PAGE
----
MicroRNA holds clues to predicting progression-free myeloma survival

Dana-Farber Cancer Institute

Progression-free survival is one of the key endpoints in any cancer drug study. Now a group of scientists at Dana-Farber Cancer Institute say they may have a lead on a pair of biomarkers that could help predict the likelihood of extending PFS in multiple myeloma patients. And their work may help guide the development of future treatments.

The scientists zeroed in on exosomes, which are released into the bloodstream in a cell-to-cell communication system. The investigators--who reported their work at the annual meeting of the American Society of Hematology--went looking for gene-controlling microRNAs found in the exosomes of 112 multiple myeloma patients enrolled in a French drug trial. And by comparing microRNAs in healthy and sick patients they found some sharp differences that could offer a clue to the risks faced by a patient.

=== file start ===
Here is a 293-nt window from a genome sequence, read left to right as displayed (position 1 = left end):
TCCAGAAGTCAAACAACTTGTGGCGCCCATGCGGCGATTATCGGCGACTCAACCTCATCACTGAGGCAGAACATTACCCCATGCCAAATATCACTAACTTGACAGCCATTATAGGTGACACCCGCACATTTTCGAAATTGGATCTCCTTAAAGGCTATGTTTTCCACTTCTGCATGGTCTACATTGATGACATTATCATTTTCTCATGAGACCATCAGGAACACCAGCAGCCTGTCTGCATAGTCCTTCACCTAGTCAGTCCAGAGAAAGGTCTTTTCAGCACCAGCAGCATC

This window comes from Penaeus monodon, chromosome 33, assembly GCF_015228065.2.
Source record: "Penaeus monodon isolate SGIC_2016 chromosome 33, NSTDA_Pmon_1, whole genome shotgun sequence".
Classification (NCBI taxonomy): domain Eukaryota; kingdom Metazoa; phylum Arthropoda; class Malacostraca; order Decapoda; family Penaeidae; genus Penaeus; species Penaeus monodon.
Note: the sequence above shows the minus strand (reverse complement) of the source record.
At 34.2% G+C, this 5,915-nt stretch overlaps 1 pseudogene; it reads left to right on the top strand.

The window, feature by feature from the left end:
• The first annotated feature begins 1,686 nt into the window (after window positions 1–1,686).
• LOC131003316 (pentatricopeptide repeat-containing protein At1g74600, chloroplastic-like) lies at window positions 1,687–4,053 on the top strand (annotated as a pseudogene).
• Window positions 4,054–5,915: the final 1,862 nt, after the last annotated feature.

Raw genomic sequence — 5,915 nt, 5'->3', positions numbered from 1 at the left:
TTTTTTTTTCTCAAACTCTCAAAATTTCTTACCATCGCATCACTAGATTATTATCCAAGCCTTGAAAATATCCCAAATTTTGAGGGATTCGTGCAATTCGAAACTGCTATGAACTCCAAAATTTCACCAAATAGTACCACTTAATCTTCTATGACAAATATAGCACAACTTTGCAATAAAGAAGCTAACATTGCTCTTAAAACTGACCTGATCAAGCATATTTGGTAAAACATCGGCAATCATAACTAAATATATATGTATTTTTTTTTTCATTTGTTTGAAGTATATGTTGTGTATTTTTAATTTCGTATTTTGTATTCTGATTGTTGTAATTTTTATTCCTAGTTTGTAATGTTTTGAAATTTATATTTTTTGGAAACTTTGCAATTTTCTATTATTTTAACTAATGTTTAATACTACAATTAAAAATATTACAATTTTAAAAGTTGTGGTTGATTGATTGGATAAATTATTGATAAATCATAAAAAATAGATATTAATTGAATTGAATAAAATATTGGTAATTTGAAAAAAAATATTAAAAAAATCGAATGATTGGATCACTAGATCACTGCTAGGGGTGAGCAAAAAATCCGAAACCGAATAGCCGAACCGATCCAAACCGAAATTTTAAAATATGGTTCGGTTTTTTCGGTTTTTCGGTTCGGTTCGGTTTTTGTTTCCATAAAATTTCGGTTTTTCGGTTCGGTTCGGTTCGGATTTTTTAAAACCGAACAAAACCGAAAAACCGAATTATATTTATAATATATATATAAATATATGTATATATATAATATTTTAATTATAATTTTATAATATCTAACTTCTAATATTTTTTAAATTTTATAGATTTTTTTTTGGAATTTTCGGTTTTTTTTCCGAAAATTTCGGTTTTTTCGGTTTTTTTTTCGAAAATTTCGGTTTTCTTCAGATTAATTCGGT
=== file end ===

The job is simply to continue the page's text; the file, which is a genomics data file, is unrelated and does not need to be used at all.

Two of those exosomes, let-7e and 106b/25, were found only in low quantities among patients whose PFS rates were considerably shorter than those of others. And those signposts could be used as a prognostic tool as well as a guide to identify patients with the best shot at responding to a drug.

"Our results indicate that blood levels of these two microRNAs can help predict progression-free survival--the average amount of time before the disease advances--in myeloma patients who have yet to be treated," said the study's lead author, Dr. Salomon Manier of Dana-Farber.

- here's the release

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